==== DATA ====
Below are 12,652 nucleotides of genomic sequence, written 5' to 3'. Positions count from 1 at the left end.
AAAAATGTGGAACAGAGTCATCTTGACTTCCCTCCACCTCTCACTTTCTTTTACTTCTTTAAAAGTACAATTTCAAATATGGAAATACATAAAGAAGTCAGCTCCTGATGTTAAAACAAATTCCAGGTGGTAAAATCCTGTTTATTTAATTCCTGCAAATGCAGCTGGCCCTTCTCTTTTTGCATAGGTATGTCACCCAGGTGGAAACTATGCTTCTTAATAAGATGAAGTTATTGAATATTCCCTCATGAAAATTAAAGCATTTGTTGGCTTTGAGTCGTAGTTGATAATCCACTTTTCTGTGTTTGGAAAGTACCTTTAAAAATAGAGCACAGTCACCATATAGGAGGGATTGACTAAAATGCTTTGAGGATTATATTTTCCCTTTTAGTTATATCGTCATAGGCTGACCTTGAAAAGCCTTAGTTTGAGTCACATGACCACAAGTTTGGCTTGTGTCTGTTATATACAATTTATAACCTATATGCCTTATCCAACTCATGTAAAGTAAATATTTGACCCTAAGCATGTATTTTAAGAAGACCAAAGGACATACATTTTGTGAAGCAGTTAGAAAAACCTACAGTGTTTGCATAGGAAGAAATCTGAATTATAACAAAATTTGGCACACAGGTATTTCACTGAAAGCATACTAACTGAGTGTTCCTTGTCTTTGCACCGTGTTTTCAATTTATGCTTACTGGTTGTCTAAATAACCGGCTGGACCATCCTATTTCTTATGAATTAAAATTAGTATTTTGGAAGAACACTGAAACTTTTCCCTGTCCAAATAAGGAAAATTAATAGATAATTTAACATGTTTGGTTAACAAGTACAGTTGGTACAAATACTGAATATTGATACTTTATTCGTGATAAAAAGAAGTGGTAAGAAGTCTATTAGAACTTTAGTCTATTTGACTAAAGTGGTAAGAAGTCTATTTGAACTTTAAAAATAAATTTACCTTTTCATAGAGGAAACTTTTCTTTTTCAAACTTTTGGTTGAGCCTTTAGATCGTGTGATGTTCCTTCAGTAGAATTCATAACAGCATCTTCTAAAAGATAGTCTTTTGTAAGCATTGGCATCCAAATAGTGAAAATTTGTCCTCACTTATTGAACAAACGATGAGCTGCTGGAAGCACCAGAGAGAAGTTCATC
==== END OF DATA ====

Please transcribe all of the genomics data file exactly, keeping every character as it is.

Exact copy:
Below are 12,652 nucleotides of genomic sequence, written 5' to 3'. Positions count from 1 at the left end.
AAAAATGTGGAACAGAGTCATCTTGACTTCCCTCCACCTCTCACTTTCTTTTACTTCTTTAAAAGTACAATTTCAAATATGGAAATACATAAAGAAGTCAGCTCCTGATGTTAAAACAAATTCCAGGTGGTAAAATCCTGTTTATTTAATTCCTGCAAATGCAGCTGGCCCTTCTCTTTTTGCATAGGTATGTCACCCAGGTGGAAACTATGCTTCTTAATAAGATGAAGTTATTGAATATTCCCTCATGAAAATTAAAGCATTTGTTGGCTTTGAGTCGTAGTTGATAATCCACTTTTCTGTGTTTGGAAAGTACCTTTAAAAATAGAGCACAGTCACCATATAGGAGGGATTGACTAAAATGCTTTGAGGATTATATTTTCCCTTTTAGTTATATCGTCATAGGCTGACCTTGAAAAGCCTTAGTTTGAGTCACATGACCACAAGTTTGGCTTGTGTCTGTTATATACAATTTATAACCTATATGCCTTATCCAACTCATGTAAAGTAAATATTTGACCCTAAGCATGTATTTTAAGAAGACCAAAGGACATACATTTTGTGAAGCAGTTAGAAAAACCTACAGTGTTTGCATAGGAAGAAATCTGAATTATAACAAAATTTGGCACACAGGTATTTCACTGAAAGCATACTAACTGAGTGTTCCTTGTCTTTGCACCGTGTTTTCAATTTATGCTTACTGGTTGTCTAAATAACCGGCTGGACCATCCTATTTCTTATGAATTAAAATTAGTATTTTGGAAGAACACTGAAACTTTTCCCTGTCCAAATAAGGAAAATTAATAGATAATTTAACATGTTTGGTTAACAAGTACAGTTGGTACAAATACTGAATATTGATACTTTATTCGTGATAAAAAGAAGTGGTAAGAAGTCTATTAGAACTTTAGTCTATTTGACTAAAGTGGTAAGAAGTCTATTTGAACTTTAAAAATAAATTTACCTTTTCATAGAGGAAACTTTTCTTTTTCAAACTTTTGGTTGAGCCTTTAGATCGTGTGATGTTCCTTCAGTAGAATTCATAACAGCATCTTCTAAAAGATAGTCTTTTGTAAGCATTGGCATCCAAATAGTGAAAATTTGTCCTCACTTATTGAACAAACGATGAGCTGCTGGAAGCACCAGAGAGAAGTTCATC